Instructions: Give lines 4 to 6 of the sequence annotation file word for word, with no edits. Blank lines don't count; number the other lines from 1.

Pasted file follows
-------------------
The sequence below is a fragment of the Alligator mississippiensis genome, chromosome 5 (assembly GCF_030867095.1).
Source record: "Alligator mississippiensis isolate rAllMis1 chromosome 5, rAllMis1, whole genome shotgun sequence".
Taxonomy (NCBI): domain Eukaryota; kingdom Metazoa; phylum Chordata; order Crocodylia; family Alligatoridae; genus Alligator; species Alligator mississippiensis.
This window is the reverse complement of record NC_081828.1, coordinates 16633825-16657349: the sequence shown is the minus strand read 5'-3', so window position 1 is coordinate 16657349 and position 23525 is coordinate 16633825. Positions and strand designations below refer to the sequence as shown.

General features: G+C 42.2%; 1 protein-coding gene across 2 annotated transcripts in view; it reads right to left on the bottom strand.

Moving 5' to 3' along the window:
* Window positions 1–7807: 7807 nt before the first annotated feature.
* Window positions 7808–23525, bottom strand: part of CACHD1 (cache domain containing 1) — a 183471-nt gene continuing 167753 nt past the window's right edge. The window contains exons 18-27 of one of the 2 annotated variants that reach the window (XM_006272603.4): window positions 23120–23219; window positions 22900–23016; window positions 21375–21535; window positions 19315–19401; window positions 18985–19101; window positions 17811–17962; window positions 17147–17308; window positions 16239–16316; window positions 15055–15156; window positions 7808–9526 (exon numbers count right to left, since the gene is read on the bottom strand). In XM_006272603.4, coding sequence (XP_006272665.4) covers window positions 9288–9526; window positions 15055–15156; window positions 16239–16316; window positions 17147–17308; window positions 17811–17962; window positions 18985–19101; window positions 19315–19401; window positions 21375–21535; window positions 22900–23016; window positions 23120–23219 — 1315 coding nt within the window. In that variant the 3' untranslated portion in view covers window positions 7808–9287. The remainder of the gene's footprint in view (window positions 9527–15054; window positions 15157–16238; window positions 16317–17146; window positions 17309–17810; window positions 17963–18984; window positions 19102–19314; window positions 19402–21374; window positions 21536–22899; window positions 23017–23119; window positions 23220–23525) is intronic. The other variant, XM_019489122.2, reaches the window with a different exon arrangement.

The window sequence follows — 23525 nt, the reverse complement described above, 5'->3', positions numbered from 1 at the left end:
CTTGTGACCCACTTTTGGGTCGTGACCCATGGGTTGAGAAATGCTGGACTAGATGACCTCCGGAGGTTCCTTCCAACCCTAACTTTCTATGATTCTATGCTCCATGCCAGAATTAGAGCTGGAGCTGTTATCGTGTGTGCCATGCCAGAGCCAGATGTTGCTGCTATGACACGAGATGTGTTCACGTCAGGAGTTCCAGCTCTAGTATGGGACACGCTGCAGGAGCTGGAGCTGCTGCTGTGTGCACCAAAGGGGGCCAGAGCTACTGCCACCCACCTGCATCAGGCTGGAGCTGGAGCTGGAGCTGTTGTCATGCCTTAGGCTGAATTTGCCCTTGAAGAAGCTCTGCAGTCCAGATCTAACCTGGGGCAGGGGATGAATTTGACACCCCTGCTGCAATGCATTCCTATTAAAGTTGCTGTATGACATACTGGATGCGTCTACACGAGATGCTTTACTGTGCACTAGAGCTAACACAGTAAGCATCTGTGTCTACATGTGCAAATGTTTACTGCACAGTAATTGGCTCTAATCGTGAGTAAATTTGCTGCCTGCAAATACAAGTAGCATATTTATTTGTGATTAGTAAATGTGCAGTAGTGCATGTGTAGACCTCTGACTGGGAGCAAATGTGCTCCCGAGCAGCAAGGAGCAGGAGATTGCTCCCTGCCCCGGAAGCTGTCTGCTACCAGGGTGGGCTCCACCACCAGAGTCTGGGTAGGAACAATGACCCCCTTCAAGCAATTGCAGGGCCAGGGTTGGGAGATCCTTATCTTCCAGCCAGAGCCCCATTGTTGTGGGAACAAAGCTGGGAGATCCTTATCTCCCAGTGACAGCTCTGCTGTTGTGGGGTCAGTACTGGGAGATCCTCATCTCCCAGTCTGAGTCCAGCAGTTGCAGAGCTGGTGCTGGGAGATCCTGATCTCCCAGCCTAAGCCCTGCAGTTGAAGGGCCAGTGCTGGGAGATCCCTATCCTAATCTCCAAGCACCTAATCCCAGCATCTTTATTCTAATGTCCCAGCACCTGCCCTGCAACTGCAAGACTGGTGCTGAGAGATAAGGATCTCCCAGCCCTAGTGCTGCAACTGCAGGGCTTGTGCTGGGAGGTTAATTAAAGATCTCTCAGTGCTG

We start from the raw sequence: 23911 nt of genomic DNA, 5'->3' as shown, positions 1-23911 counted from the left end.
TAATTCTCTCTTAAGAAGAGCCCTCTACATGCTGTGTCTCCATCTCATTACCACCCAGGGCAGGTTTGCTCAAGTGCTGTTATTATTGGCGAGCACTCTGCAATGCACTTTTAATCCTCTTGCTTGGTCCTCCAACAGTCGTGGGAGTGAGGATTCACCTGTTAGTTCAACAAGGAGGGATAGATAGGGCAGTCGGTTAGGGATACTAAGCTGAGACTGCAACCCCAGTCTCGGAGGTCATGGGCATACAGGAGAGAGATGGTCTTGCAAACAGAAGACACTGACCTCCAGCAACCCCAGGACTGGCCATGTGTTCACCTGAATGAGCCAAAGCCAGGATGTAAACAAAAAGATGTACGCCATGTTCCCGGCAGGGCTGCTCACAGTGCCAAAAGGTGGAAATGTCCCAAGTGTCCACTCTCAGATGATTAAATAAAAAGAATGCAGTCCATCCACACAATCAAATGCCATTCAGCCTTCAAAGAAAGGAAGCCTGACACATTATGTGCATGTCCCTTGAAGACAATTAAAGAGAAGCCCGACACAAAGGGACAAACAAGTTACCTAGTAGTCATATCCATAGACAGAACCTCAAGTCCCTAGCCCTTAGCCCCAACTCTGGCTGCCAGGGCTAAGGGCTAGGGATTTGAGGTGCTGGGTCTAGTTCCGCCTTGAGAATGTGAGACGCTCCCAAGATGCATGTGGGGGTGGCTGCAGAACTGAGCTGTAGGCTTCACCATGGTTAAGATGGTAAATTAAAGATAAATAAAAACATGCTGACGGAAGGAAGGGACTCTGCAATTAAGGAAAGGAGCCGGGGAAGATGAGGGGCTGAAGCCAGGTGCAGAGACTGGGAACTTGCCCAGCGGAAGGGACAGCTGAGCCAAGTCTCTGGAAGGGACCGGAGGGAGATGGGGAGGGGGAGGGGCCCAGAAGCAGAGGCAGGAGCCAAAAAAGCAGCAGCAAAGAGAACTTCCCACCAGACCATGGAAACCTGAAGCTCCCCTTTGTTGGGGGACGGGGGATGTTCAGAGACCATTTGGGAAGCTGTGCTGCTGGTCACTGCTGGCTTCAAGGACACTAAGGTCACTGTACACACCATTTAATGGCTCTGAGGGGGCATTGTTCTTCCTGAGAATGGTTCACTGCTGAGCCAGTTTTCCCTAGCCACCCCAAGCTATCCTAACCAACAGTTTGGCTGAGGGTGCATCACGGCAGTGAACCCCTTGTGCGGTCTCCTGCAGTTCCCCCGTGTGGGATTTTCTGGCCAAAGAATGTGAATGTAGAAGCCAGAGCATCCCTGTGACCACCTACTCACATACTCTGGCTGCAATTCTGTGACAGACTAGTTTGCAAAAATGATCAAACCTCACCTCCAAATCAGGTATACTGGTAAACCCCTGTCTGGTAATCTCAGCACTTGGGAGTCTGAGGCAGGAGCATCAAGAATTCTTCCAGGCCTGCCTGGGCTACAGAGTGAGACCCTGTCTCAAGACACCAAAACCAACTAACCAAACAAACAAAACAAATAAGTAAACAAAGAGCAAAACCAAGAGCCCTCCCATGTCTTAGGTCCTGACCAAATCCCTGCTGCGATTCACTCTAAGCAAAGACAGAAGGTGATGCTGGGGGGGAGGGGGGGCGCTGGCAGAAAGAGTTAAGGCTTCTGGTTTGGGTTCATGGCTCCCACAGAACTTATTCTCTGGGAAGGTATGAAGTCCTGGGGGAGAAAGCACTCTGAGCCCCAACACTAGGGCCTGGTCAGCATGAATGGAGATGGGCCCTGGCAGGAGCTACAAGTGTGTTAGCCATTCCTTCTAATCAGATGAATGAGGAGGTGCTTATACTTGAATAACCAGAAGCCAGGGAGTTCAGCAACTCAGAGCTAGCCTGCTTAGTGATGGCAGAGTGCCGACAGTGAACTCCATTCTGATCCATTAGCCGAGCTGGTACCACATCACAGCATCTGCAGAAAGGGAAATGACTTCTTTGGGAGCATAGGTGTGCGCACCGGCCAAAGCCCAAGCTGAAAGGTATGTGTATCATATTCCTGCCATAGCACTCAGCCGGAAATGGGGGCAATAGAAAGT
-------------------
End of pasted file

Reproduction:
This window is the reverse complement of record NC_081828.1, coordinates 16633825-16657349: the sequence shown is the minus strand read 5'-3', so window position 1 is coordinate 16657349 and position 23525 is coordinate 16633825. Positions and strand designations below refer to the sequence as shown.

General features: G+C 42.2%; 1 protein-coding gene across 2 annotated transcripts in view; it reads right to left on the bottom strand.

Moving 5' to 3' along the window: